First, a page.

Patri Friedman doesn't think so, and he makes a solid case (in the comments):
"There is a zero-sum nature to sports which is not present in music. The existence of sports may create net positive utility, but is that true of who wins a particular game? There will always be a winner and a loser, why does it matter which is which?"
There are two obvious "net benefits" of sports. The first is that they encourage youngsters to exercise, which decreases stress and whining. The second is that they can sometimes rally a community behind a common goal. Hopefully not to the extent of Green Street Hooligans, but maybe something more like Hoosiers.
But this is avoiding the question. What does it matter if a particular team wins? I think the best example here is to be the World Cup, which I truly want the United States to win. Although in the long-run we would expect for every country to have enough talent and luck to win it once or twice, in the long-run we're all dead. This is especially true of the World Cup, since it is only played once every four years, and there are 135 potentially winners (in 2010).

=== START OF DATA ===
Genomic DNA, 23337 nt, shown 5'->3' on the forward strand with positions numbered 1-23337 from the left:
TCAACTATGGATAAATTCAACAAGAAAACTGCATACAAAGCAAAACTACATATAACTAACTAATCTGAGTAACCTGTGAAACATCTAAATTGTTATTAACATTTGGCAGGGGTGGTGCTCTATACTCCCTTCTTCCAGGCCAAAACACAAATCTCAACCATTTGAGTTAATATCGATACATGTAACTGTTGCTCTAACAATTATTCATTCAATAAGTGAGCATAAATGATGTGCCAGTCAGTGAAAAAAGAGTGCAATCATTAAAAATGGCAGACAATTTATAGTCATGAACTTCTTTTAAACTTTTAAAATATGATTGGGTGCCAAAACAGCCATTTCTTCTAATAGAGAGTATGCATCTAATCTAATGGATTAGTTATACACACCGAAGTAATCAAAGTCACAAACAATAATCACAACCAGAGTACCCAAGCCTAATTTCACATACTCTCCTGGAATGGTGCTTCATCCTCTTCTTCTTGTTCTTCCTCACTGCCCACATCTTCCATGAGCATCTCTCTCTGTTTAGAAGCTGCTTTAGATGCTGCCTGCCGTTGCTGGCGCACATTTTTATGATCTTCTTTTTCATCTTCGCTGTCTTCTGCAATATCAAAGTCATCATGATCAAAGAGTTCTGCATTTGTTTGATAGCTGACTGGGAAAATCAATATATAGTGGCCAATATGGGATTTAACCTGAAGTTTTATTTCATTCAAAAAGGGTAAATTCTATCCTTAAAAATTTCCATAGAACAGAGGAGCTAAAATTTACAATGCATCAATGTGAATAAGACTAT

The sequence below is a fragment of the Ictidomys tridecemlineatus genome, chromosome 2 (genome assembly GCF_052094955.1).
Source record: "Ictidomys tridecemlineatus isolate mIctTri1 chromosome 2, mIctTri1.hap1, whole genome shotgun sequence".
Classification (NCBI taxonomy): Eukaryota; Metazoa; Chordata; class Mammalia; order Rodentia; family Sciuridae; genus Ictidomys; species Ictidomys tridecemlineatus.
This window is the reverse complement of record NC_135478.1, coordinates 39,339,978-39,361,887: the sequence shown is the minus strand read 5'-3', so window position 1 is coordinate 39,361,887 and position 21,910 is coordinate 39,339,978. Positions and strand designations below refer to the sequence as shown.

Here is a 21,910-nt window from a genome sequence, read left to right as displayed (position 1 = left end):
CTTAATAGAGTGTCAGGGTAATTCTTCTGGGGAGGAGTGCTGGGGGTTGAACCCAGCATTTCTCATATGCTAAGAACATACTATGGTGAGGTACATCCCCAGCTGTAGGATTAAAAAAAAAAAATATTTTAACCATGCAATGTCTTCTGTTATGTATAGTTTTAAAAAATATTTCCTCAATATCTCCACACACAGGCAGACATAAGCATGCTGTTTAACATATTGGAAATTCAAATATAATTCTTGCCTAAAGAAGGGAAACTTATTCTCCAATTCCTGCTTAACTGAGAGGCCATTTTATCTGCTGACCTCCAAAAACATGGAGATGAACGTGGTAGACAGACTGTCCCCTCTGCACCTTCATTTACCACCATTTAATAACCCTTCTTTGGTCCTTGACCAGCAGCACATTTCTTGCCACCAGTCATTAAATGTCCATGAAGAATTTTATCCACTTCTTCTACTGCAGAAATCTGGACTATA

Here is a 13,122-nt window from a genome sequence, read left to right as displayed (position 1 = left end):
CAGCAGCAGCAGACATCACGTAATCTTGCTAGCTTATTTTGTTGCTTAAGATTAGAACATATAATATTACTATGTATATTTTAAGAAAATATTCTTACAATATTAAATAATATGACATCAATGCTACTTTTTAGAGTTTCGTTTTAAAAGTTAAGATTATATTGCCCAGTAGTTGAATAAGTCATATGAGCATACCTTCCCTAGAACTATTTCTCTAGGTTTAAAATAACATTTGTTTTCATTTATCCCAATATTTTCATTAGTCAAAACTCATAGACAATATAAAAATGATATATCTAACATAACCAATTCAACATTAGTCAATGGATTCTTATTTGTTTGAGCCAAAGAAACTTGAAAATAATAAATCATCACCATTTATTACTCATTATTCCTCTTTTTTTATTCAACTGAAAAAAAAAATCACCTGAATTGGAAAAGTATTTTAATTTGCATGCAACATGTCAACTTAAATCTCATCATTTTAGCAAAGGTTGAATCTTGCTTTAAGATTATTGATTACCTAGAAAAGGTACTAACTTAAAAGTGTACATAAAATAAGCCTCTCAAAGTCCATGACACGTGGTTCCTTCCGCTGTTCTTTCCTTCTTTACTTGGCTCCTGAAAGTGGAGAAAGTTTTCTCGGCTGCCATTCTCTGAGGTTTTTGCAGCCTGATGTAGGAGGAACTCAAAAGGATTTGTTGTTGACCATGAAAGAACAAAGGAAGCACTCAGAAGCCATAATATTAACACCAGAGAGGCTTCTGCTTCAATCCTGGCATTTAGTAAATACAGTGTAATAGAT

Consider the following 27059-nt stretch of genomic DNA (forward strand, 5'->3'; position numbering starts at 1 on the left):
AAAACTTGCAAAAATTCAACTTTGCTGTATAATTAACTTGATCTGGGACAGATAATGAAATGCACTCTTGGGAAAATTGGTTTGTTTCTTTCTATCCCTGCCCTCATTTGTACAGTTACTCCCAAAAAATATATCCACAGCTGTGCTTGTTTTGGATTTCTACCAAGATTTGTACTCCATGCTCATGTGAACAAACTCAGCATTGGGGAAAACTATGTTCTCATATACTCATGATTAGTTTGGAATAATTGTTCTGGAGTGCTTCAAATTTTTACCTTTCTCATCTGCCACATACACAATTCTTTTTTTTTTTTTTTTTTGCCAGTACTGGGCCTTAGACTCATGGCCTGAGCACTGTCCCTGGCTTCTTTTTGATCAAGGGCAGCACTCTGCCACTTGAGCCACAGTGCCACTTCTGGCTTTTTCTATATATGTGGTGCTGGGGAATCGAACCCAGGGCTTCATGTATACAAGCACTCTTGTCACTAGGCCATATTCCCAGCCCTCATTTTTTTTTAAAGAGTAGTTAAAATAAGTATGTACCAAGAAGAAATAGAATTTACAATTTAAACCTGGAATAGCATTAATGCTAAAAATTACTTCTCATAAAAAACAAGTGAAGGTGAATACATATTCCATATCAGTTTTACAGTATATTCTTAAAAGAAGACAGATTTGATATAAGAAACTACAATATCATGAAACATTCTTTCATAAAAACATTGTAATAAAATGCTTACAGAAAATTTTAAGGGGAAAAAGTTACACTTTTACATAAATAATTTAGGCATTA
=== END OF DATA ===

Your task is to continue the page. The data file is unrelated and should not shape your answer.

There is a good chance that the US will never win the World Cup in my lifetime. And since scarcity breeds value, I want the US to win even more. And I know I'm not alone! The Cup is a movie about a bunch of Tibetan Buddhists who come together and watch the 1998 World Cup finals. They support France because the French were sympathetic to the Tibetan cause.
So in the long run sports may be totally zero sum and the benefits to everyone will be equal. But in the short run span of my lifetime, I'll be rooting for the US, and I'll be thinking that sports matter at least a little bit.